I believe LeWitt's work can be a vehicle for expanding our definition of art and our view of what can be seen as beautiful. The piece is important to Emory for the same reasons all of the arts are important. We are nourished here by an increasingly rich arts community, and I am honored to be part of it. Right now I'm reading Joseph Skibell's new book. I have enjoyed compositions by Steve Everett of the music department, new choreography by members of Emory's dance program, and daring, new work in the theater studies department. I feel enormous stimulation in an environment where such opportunities are available.

Emory is an extraordinary intellectual community, but one in which contemporary visual arts typically have not played a major role. This is changing, and the LeWitt piece is, in part, evidence of that change. Certainly last year's Chairs Project was another piece of evidence. It was challenging and brought in a variety of artists, some of international reputation.

I also am encouraged by the increased support of the visual arts faculty, who have pursued their research in Tibet, Bosnia, India and Austria, as well as environmentally related work in the Bahamas and Ossabaw Island, Ga. Last fall, the department's six faculty held a major exhibition at SunTrust Plaza gallery in downtown Atlanta. We also have had works included at the High Museum of Art and the Museum of Contem-porary Art of Georgia, as well as institutions all over the country. I believe we are entering a new era for the visual arts at Emory, and I am delighted that we will begin an expansion and renovation of our current building this spring.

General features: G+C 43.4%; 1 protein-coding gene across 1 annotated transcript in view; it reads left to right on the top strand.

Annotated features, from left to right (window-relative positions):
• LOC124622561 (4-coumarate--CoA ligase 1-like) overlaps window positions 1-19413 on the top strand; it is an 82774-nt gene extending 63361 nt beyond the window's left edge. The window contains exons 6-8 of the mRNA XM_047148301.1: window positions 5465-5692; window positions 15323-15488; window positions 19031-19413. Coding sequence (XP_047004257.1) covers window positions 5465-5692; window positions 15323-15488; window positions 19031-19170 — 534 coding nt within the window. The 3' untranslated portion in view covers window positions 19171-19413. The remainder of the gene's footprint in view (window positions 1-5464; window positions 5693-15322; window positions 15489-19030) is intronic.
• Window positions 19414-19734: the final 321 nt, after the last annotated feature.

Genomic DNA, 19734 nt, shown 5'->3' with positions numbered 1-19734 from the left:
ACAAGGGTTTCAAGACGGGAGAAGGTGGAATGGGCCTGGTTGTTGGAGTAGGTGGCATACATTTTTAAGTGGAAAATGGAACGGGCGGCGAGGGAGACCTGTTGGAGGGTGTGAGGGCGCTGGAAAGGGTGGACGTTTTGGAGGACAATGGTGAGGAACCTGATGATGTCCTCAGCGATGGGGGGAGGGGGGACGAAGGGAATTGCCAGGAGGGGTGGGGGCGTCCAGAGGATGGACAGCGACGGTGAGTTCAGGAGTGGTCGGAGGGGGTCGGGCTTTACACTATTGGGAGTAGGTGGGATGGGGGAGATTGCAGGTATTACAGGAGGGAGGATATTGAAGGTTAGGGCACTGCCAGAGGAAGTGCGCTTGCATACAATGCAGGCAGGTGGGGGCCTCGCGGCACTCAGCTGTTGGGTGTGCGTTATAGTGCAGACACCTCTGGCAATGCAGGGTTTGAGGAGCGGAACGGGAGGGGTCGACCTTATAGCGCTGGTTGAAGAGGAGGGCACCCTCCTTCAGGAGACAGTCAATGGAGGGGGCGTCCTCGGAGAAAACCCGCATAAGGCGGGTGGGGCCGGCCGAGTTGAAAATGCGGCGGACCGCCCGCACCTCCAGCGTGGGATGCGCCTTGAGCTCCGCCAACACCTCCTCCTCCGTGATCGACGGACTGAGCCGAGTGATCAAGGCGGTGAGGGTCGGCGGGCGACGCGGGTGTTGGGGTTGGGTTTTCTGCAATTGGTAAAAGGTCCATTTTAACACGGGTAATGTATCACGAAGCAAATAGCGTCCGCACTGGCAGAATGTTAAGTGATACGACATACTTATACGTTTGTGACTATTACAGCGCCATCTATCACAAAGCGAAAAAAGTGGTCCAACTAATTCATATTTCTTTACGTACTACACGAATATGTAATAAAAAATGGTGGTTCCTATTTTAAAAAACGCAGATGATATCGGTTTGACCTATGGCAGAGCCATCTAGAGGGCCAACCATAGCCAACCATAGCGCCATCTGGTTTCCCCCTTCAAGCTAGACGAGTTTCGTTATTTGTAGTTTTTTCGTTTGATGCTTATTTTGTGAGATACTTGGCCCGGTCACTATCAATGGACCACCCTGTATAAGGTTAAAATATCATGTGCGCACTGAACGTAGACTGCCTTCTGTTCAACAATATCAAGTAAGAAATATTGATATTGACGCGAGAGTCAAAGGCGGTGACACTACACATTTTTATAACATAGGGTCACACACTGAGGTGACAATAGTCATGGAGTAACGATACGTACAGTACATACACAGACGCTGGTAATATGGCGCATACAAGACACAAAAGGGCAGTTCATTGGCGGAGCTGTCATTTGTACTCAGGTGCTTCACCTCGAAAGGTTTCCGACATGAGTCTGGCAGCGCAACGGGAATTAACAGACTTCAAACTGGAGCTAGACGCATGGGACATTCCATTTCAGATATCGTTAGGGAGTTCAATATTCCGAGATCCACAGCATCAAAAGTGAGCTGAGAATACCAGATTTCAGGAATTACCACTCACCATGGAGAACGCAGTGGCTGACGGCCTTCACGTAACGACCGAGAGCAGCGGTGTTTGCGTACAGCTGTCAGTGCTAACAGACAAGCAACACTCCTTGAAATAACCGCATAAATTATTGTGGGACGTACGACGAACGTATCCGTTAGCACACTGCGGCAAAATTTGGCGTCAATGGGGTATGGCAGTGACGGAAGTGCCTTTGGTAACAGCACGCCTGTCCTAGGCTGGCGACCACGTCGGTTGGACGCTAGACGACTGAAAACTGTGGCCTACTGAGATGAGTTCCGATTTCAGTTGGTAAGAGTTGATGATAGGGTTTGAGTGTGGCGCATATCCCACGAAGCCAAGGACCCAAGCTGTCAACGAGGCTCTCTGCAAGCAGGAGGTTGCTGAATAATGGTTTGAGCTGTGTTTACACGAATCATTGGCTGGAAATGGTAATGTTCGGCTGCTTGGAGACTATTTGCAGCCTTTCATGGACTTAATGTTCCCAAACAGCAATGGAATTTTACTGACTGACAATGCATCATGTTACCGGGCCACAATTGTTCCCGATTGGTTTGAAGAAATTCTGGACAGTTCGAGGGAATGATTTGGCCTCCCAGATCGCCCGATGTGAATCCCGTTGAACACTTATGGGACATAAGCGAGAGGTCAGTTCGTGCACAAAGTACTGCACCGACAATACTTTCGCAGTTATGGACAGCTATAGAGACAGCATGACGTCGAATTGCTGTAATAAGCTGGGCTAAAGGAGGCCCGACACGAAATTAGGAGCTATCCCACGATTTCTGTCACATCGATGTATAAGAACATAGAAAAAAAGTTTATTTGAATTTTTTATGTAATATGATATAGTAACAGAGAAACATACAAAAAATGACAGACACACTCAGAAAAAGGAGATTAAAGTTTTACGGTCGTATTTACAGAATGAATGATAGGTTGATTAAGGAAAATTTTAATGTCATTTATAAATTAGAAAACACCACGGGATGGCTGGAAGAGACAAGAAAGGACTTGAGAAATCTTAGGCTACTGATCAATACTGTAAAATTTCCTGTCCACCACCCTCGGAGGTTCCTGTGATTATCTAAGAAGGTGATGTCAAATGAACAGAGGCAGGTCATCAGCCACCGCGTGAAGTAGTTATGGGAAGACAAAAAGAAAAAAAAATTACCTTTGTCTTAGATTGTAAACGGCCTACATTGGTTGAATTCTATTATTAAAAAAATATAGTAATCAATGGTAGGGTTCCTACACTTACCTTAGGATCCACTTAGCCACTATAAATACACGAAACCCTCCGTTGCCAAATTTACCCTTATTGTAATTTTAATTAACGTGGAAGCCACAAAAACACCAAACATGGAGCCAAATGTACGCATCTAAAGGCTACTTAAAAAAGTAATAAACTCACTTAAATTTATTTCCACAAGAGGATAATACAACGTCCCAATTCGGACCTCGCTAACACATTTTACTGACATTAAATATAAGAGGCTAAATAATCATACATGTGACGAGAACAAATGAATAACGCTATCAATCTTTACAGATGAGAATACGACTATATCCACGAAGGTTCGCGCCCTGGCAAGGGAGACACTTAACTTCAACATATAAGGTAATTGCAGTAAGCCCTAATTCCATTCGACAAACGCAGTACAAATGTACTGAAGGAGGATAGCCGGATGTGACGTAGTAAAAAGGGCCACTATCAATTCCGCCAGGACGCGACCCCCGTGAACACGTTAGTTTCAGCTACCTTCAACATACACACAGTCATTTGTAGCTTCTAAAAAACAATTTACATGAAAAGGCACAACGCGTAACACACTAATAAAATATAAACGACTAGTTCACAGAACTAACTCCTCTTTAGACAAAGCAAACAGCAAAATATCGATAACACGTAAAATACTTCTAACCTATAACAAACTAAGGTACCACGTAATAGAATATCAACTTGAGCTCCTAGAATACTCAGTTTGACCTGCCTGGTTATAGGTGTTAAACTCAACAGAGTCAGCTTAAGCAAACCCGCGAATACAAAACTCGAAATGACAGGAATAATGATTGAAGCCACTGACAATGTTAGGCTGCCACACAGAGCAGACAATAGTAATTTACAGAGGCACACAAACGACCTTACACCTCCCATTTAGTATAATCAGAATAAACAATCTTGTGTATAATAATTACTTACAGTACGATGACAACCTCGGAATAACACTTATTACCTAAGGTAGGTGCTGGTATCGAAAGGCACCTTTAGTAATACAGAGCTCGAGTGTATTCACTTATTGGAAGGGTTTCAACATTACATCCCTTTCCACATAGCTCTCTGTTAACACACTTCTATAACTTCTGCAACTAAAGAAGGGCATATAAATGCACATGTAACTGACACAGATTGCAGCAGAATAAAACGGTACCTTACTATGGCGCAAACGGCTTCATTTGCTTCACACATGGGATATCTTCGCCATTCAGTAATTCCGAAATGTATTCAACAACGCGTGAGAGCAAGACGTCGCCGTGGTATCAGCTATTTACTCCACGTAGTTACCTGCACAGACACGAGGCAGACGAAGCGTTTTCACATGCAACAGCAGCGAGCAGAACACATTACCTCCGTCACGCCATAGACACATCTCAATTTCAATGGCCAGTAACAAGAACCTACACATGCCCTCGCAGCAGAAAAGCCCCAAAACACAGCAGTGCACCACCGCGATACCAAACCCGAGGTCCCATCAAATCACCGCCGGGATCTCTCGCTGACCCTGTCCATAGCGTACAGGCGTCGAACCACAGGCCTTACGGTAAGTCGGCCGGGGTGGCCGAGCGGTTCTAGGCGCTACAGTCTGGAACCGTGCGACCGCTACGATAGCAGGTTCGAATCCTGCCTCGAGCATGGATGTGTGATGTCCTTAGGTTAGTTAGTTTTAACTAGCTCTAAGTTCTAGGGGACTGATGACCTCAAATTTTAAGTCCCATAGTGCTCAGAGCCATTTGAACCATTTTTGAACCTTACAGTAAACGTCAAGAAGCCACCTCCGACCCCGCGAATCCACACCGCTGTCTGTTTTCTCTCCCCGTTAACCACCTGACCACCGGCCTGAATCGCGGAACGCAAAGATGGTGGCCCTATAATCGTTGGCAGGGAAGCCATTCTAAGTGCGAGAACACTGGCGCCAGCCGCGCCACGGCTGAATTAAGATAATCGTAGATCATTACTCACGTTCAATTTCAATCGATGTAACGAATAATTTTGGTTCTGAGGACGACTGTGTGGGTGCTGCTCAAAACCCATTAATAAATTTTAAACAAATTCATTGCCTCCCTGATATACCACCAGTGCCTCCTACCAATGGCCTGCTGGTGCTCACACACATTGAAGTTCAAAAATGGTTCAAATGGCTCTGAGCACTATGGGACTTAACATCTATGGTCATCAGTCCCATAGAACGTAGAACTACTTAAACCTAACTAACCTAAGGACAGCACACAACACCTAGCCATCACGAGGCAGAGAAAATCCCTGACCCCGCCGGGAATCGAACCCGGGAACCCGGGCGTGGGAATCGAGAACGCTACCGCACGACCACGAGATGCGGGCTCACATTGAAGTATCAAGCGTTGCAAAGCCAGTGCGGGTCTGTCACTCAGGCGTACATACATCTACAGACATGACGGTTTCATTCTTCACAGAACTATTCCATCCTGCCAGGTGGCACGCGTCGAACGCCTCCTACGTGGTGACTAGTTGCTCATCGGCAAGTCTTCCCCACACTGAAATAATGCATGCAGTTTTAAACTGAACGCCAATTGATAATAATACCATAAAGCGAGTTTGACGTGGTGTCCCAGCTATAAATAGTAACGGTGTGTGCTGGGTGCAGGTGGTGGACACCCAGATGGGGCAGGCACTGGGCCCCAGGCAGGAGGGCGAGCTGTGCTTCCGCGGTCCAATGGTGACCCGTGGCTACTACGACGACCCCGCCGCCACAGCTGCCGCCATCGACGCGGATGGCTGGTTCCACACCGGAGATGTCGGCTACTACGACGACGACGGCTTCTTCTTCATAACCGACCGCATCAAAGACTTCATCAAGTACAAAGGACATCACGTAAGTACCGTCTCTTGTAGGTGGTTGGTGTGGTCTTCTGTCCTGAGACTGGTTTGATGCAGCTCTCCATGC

I hope you will join me in celebrating the addition of the LeWitt sculpture to campus. I encourage you to be open to many ways of approaching and thinking about it, and to letting go of expectations related to decorative qualities. I hope you will enjoy its simple, yet satisfying mathematical relationships. Emory's sculpture, an extraordinarily beautiful and austere piece, is typical of one of this master artist (though, ironically, LeWitt himself would object to the use of the word "beautiful"), and it presents an opportunity for all of the Emory community.

The author wishes to acknowledge the efforts of many departments, colleagues and supporters among University leaders, trustees, and committee members whose work, support, or involvement during the four-year process made the sculpture acquisition and installation possible. Special thanks are owed to James Meyer, Clark Poling, Bonnie Speed, Catherine Howett Smith, Bill Chace, Bill Fox, Laura Hardman, Woody Hunter, James Johnson and Jennifer Fabrick.